On Saturday April 14, four legends will rock Woonsocket.
Charlie Farren, Jon Butcher, David Hull and John Muzzy wil help celebrate the 25th anniversary of the release of the two iconic CDs — "Wishes" and "Farrenheit" by Farren and Butcher. All we be performing the music of Farren Butcher, Inc., Jon Butcher Axis, Farrenheit, David Hull and The Joe Perry Project at April 14 at 8 p.m.
The guys spent some time recently considering their careers and reminiscing about how they each knew they wanted to become a musician and who were their earliest inspirations?
"Music was always a part of the natural fabric of my family," Farren said. "My three sisters, my parents and I would take a day trip in the car and we would sing. I never understood what folks meant when they said they didn't sing since we all would sing whenever the opportunity arose including after a family dinner. I realized that music could be a profession when I first heard the Beatles. I'd seen singers and orchestras but they were older, the Beatles seemed more accessible. I was hooked on the British invasion sound and soon drawn in by the soul singers like Ray Charles, Marvin Gaye and Wilson Pickett to name a few."
Butcher knew at age 6, when he got his first guitar, that he wanted to be a musician. "My early inspirations were from the Saturday morning black and white singing cowboy westerns, Roy Rogers and Hopalong Cassidy."
Hull was surrounded by music as a young boy as well. His father was a jazz and alto sax player who led a hard swinging big band. "Whenever he and my mom would have a holiday party, the house would be filled with these people that looked like adults, but behaved like kids," Hull said. "They laughed a lot, would pick up instruments and magically conjure up the coolest imaginable noises. That was music and I knew that I wanted in."
A memorable moment for Muzzy is when he joined David Hull and Charlie Farren to form Farrenheit back in the 1980s. Farren had been the lead singer of the Joe Perry Project from 1981-1982 and Hull had been the bass player from 1979-1982. With Muzzy on board, the 3 formed Farrenheit and received radio airplay as well as coverage on MTV thanks to three singles off their Warner Bros. self titled album — "Fool in Love," "Bad Habit" and "Lost in Loveland." Farrenheit also opened for the band Boston in their 1987 summer fall tour.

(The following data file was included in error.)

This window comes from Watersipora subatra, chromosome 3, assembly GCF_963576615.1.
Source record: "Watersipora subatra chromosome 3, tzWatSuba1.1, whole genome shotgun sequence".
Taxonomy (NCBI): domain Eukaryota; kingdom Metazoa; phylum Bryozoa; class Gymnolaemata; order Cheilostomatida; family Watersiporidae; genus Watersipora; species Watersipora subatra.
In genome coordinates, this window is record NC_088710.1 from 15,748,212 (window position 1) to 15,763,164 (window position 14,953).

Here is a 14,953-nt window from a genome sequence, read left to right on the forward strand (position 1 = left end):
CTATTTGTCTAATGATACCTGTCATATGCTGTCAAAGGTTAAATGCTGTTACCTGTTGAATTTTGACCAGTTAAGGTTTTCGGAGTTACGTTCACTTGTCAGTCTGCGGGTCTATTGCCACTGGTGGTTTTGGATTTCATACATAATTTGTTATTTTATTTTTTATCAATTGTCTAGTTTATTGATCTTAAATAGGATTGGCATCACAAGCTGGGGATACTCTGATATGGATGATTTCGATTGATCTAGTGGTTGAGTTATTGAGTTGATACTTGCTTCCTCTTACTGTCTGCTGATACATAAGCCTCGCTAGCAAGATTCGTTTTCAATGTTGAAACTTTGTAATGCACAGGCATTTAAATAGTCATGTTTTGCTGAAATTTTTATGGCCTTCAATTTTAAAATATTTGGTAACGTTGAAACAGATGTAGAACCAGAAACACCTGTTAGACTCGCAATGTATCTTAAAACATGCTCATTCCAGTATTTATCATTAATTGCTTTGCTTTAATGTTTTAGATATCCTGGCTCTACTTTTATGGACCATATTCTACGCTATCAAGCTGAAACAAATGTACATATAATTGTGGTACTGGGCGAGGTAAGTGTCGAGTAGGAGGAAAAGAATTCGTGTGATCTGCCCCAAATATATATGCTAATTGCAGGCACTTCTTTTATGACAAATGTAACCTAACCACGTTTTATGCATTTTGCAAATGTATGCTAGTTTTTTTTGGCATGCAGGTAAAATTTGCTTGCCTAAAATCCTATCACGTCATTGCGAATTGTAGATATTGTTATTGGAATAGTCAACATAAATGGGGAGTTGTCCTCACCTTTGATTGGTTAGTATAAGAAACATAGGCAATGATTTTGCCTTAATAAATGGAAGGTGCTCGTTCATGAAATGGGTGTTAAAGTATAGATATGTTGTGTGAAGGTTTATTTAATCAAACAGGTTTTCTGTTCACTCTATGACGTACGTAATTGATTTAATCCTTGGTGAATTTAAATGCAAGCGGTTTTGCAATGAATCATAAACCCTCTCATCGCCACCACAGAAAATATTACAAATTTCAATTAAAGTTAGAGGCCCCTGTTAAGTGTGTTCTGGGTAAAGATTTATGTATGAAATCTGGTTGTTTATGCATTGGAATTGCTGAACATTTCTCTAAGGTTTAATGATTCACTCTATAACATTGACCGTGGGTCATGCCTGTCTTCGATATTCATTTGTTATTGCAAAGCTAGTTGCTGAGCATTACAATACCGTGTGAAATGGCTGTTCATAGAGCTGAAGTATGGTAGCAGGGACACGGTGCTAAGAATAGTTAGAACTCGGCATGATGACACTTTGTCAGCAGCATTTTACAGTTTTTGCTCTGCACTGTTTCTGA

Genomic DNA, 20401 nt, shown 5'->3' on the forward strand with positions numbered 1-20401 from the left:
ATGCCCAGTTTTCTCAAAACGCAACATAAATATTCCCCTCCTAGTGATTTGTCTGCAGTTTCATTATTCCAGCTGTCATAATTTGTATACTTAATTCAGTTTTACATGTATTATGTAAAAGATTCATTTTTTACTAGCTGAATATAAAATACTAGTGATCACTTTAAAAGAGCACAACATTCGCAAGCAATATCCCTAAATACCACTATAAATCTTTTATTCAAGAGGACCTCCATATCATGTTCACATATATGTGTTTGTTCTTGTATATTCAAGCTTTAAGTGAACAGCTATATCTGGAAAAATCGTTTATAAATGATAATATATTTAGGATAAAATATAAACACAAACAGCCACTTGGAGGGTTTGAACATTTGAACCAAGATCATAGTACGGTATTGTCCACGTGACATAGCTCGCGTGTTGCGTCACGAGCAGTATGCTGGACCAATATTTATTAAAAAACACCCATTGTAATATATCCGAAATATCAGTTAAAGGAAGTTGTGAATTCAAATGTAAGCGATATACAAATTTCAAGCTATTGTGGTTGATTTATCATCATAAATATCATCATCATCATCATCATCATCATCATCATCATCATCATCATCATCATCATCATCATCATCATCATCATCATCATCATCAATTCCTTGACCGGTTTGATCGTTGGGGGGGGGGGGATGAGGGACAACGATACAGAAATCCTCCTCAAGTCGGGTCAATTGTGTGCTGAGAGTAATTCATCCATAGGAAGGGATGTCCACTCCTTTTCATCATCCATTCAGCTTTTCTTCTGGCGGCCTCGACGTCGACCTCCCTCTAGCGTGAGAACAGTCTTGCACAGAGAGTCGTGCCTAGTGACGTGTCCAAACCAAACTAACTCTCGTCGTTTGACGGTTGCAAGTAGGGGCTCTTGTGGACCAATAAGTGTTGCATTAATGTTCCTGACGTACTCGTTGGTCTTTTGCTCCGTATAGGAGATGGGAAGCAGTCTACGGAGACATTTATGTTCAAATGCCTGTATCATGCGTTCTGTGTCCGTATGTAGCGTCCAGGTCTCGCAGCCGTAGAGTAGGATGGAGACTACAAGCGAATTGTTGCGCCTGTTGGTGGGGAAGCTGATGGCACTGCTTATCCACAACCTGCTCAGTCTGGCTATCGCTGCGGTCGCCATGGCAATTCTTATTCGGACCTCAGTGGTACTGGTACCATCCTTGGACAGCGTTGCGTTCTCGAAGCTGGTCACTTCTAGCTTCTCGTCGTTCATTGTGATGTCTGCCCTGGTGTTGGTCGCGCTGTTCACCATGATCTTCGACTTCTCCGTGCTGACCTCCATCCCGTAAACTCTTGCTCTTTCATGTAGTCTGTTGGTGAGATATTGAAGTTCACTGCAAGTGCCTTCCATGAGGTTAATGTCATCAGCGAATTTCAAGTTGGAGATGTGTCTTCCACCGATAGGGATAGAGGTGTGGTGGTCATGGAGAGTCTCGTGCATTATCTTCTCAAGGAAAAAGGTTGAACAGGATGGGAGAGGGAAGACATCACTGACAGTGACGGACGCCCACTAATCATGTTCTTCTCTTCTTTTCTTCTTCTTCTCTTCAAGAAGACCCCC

Former lead singer of the band Boston, Brad Delp, who passed away a few years ago after taking his own life in Atkinson, New Hampshire at the age of 55, started Beatlejuice, a Beatles Tribute Band with Muzzy in 1994. Muzzy is still the drummer for Beatlejuice but the band has changed its name to Beatlejuice and Friends and play regularly around New England.
Farren Butcher Inc. put out a recent CD entitled, "FBI" which has been well received and has generated a new fan base for two men who have toured extensively over the years.
"Reactivating fans with whom we've lost touch is the challenge for artists like us today," Farren said. "The major mechanisms for engaging these folks are no longer in place: record companies investing in developing careers, radio stations with extended playlists and autonomy to break in new acts. Of course, there are new channels through the social media and the Internet and great new opportunities through innovation. Butcher and I are working to reconnect with old fans and working on new material to keep the current fans engaged."
"Farren and I have known one another for 25 years," Nutcher said. "I've had some memorable stand-out concert moments, but I'm not sure anything can exceed the excitement of doing a music video with my all time favorite guitarist, Jeff Beck. The video was an ambitious MTV video by Jeff Beck where I acted as Beck's lead singer."
Hull said a few of his most memorable moments are when he played his first professional show with Buddy Miles at the Forum in Los Angeles in 1970. "We opened for Jimi Hendrix and after the show Hendrix came into the dressing room and shook my hand and said he really liked my playing. Then in 2011 I played at Wembley Arena with the Joe Perry Project. Jimmy Page of Led Zeppelin was in the audience and came over to me after the show to say that he thought I sounded great."
Muzz prefers to talk about the here and now and said, "There is nothing better than seeing a teenager standing next to a Grandmother who knows all the words to the Beatles songs. What makes it special is that it is mutli generational."
"Getting the job as lead singer for the Joe Perry Project is one of the high lights of my career and hearing my record on the radio, East Coast, West Coast by Balloon for the first time was pretty special as well. The Cotton Bowl in 1987 where we performed with Aerosmith, Boston, Poison and Whitesnake was an amazing event. There were 80,000 plus in attendance," said Farren.
John Chan of Chan's is so supportive of the music industry. Being back at Chan's must feel like old home week. Hull agreed. He said, "I love playing Chan's and I love John. (I do too!) He has created a room where people can consistently hear great music, and made that room survive, which is saying a lot in this era of disposable art. It's one of my favorite places to play."
Butcher continued, "I love Chan's and appreciate very much all the love and affection bestowed upon me since I've returned to New England. It's an honor and a privilege to be part of the Boston music scene, and nobody supports that more than John."
Showtime: 8:00 P.M. Tickets: $25.00